The next morning I lifted the conduit off the mold.   While wearing leather gloves I dressed the sharp, jagged edges by hand sanding with 35 grit paper then sanded the entire piece with 80 grit sandpaper.

fitting the conduit to the hull and bulkhead.

I fit the piece in position and marked the excess material.  The single layer of cloth cut easily with a jig saw with a metal cutting blade.  I believe that tin snips would also work for shaping the piece.  Fine tuning the fit was done using 80 grit paper on an orbital sander.

Conduit bonded to hull and bulkhead with thickened epoxy and cloth tabbing.

Once satisfied with the fit, I used two small sections of fiberglass cloth to tab the base flanges to the hull.  I sealed the fore and aft ends of the conduit to the adjacent bulkheads with a fillet of thickened epoxy.  

Now it is time to bury the conduit under layers of ice box insulation.

More images and notes from this on-going project are available in the Ice Box Rebuild Photo Album

Monday, May 11, 2015

Building Out The Back of the Ice Box

Installing the final interior panel of the ice box and building out the cockpit locker components seems to be progressing at a meteoric pace relative the fairing, priming, and painting of the last few weeks.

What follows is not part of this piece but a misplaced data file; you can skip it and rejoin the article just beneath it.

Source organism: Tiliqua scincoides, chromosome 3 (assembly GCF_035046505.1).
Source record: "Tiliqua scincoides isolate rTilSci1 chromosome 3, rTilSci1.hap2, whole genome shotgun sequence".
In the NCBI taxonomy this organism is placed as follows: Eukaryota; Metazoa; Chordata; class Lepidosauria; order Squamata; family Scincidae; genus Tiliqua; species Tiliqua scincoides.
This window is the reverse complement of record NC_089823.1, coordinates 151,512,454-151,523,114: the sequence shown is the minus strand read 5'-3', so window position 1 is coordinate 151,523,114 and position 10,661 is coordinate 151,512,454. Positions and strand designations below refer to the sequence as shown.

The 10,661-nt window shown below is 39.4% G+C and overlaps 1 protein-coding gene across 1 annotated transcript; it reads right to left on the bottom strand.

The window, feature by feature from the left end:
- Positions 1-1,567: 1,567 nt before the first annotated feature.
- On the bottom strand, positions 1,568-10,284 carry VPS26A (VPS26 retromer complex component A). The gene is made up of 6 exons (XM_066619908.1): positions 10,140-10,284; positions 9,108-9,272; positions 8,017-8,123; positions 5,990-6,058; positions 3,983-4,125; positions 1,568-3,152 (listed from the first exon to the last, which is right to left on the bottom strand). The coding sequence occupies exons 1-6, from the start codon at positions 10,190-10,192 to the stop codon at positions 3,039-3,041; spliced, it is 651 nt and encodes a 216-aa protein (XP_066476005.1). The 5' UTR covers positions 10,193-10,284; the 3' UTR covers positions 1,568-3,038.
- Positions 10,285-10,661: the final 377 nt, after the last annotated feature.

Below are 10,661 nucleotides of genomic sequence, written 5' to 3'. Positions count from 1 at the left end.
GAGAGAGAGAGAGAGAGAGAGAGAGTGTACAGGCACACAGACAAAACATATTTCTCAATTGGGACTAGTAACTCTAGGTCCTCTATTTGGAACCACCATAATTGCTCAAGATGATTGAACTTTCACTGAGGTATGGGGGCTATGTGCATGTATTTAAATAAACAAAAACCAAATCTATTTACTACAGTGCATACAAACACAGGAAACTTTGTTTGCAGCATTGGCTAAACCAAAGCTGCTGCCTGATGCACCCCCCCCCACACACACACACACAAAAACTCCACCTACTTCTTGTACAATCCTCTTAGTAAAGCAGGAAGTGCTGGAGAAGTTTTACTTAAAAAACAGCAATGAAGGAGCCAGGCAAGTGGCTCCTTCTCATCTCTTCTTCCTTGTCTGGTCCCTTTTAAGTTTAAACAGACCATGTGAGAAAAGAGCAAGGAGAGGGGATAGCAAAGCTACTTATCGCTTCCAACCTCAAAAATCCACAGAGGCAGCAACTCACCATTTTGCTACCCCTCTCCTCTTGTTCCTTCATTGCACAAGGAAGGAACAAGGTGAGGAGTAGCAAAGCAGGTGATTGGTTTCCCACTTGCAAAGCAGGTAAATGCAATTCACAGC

Tabbing and fairing the aft panel into the box is going to get messy.  In preparation I masked all the freshly painted areas of the box.

Not taking any chances with the masking on the the counter tops or freshly painted ice box.
I sanded the fresh primer &  paint off the areas that will receive tabbing.
Tabbing the aft panel will require me to hang my head, arms, and a good portion of my torso into the box while handling wet fiberglass cloth.  Adding an extra set of hands to pass me materials will limit the scope of the mess.  So that portion of the project is on hold until Anne can join me for a project day on the boat.

Working solo, I was able to insert the aft panel and bond it to the box with a bead of thickened epoxy around the perimeter.   I then used a syringe to inject thickened epoxy into any gaps I discovered between the panel and the box.

Marking off sections of the hull that will receive tabbing with grinder at the ready.